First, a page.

Effects of centrally injected glucagon-like peptide-2 on gastric mucosal blood flow in rats: Possible mechanisms


PEPTIDES, cilt.64, ss.62-66, 2015 (SCI İndekslerine Giren Dergi) identifier identifier identifier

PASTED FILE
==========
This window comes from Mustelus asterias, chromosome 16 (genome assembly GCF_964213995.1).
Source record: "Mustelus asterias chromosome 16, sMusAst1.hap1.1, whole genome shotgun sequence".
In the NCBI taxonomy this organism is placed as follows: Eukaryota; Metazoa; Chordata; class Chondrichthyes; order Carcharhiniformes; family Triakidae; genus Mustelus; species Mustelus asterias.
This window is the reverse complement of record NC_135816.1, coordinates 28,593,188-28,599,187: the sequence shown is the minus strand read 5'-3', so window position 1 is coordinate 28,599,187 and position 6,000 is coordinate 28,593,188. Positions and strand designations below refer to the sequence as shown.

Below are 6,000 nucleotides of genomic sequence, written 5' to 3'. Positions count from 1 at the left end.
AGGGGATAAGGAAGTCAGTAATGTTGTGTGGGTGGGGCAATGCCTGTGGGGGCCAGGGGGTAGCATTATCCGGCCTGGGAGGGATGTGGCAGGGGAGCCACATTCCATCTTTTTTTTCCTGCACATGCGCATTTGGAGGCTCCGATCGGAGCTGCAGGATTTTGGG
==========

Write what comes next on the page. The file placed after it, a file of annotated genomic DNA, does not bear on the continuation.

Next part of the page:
"Glucagon-like peptide-2" (GLP-2) is a peptide that is released from the enteroendocrine L cells in response to food in the gastrointestinal tract. Peripheral injection of GLP-2 has been shown to increase gastrointestinal blood flow, but effects of central GLP-2 on any vascular bed has not been studied yet. The aim of this study is to investigate the effects of various doses of intracerebroventricularly injected GLP-2 on gastric mucosal blood flow (GMBF) and contribution of calcitonin gene related peptide (CGRP), nitric oxide synthase-nitric oxide (NOS-NO) and cyclooxygenase-prostaglandin (COX-PG) systems to the possible effect. The gastric chamber technique was used to determine GMBF. Urethane anesthesia was used throughout the recording procedure. Male Wistar rats were treated with GLP-2 (100, 150 ve 200 ng/10 mu l; i.c.v.) or saline (10 mu l; i.c.v.) in order to find out the effective dose of i.c.v. GLP-2 on GMBF. Then, CGRP receptor antagonist CGRP-(8-37) (10 mu g/kg; s.c.), NOS inhibitor NG-nitro-L-arginine methyl ester (L-NAME; 30 mg/kg; s.c.) or COX inhibitor indomethacin (5 mg/kg; i.p.) was injected before the effective dose of i.c.v. GLP-2. GMBF was measured continuously for 35 min following GLP-2 and recorded every fifth minute. Non-parametric Kruskal-Wallis test was used for statistical analysis. Differences were considered to be significant at p < 0.05. GMBF increased rapidly following 100 ng GLP-2 injection and did not fall to the basal levels during 35 min. Other doses of i.c.v. GLP-2 did not produce any significant difference in GMBF. CGRP receptor antagonist, CGRP-(8-37) (10 mu g/kg; s.c.) and COX inhibitor indomethacin (5 mg/kg; i.p.) significantly prevented the increase in GMBF due to GLP-2 (100 ng; i.c.v.), while L-NAME (30 mg/kg; s.c.) was ineffective. None of the drugs produced a significant change in GMBF when administered alone. Thus we suggest that, i.c.v. GLP-2 increases GMBF and CGRP and endogenous prostaglandins but not NO, contribute to this effect. (C) 2015 Elsevier Inc. All rights reserved.